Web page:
Companies are starting to record even more ways people interact with their phones, such as their swiping speed, the pressure used for typical keystrokes, the angles devices are held at while in use and so on.
Some smartphones have embedded movement sensors that can tell when a person pulls their phone out of their pocket to answer it and dim the display panels once the phone reaches the user’s ear to save battery life.
Tech experts say these kinds of behaviour-based analytics may not just come in handy for verifying the phone’s genuine owner. It could help phone manufacturers come up with new and better designs.
If a smartphone company unveils a new type of touchpad keyboard and it becomes known people must press abnormally hard on it to make it function, they might only keep that technology for one generation of the device.
Verification checks for phone-based payments
Apple’s Touch ID technology allows people using compatible devices to authorise and complete payments using the fingerprint sensors on their phones. They can buy new tracks from iTunes, purchase paid apps and more.
Touch ID is already seen as one of the leading authentication technologies for mobile devices. But before long, people may have to go through several identity checks before their phones will let them pay for stuff.
A version of the Samsung Galaxy S8, which will be available in the Australian market soon, employs fingerprint sensors, iris scans and even facial recognition to make sure a person making a payment via the device is really an authorised user.
This multi-step verification process might be used even more often than you’d initially expect. The most common benefit is that the technology would stop hackers from draining bank accounts with fraudulent purchases.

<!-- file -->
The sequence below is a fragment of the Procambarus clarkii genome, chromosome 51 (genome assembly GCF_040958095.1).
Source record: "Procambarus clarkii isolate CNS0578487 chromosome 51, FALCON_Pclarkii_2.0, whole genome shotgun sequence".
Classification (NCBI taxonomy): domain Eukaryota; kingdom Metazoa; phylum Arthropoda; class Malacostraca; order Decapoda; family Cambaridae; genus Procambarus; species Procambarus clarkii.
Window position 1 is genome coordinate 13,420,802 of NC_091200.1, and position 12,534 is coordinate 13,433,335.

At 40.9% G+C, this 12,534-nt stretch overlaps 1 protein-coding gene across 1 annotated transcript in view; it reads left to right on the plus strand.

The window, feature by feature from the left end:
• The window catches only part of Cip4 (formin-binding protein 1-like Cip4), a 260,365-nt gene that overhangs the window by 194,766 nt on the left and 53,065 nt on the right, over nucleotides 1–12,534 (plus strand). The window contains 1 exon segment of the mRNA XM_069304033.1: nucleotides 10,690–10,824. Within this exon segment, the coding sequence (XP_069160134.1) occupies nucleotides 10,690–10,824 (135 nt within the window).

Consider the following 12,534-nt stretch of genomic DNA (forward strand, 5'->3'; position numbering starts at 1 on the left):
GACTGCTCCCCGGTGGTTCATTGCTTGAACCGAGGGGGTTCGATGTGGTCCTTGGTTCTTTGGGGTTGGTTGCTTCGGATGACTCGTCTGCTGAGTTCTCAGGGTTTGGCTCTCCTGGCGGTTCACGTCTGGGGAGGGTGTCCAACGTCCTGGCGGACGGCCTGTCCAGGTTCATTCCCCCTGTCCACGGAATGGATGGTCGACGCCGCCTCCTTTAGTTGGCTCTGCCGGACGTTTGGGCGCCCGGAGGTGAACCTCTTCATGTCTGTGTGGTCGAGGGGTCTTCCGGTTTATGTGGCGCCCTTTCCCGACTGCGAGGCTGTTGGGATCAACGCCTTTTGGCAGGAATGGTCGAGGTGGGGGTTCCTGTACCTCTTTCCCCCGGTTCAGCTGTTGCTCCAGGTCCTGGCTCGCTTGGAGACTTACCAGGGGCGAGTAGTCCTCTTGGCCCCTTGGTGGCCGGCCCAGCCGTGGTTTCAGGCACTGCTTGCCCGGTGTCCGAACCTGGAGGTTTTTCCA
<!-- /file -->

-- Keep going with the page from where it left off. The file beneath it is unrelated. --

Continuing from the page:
But, think of how it could also be advantageous if a frazzled parent gives a smartphone to an overly curious toddler to keep them quiet, and, in just a few seconds, the tot has swiped and tapped its way into an app store. If the phone was one that doesn’t depend on so many verification methods, it may be fairly easy for the youngster to unknowingly buy things, especially if the parents have automatic or one-click purchases turned on.
The Galaxy S8’s security features reportedly complement each other. For example, if a person is in a room that’s too dark for the facial recognition technology to work correctly, the phone might just rely on an iris scanner when a person wants to unlock their phone.
Previous versions of the Samsung Galaxy have allowed people to access the smartphone through facial recognition. However, the S8 is the first that uses facial recognition to verify phone-based payments.
Potential challenges with extremely robust verification methods
Although we’ve looked at future verification methods favourably, it’s necessary to be aware of possible downsides, too. For example, since the newest phones are so heavily tuned to recognise authorised users, it could be difficult for a phone’s rightful owner to sell the gadget.
Would-be buyers might not follow through with their purchases due to worrying the device would never recognise them correctly. Because these kinds of technologies are still emerging, many people are both interested and taken aback by them. They might just think it’s easier to buy a new phone rather than dealing with verification issues.
Consider, too, how certain behavioural patterns might change if a person gets in a debilitating car accident or has a stroke. Those events could make it so they must use their phones in different ways because their former habits are no longer feasible. Then, there’s a chance the smartphone may not work properly for them because their bodies are behaving differently.
You’ve just gotten a fascinating glimpse into what the future might look like for smartphone users. In a few years, you might even own a phone that knows you want to unlock it before you’ve even consciously thought about that because it can spot behavioural cues you unconsciously display just before reaching for your phone to use it.
Kayla Matthews, technology writer and cybersecurity blogger
Image Credit: Jeshoots / Pixabay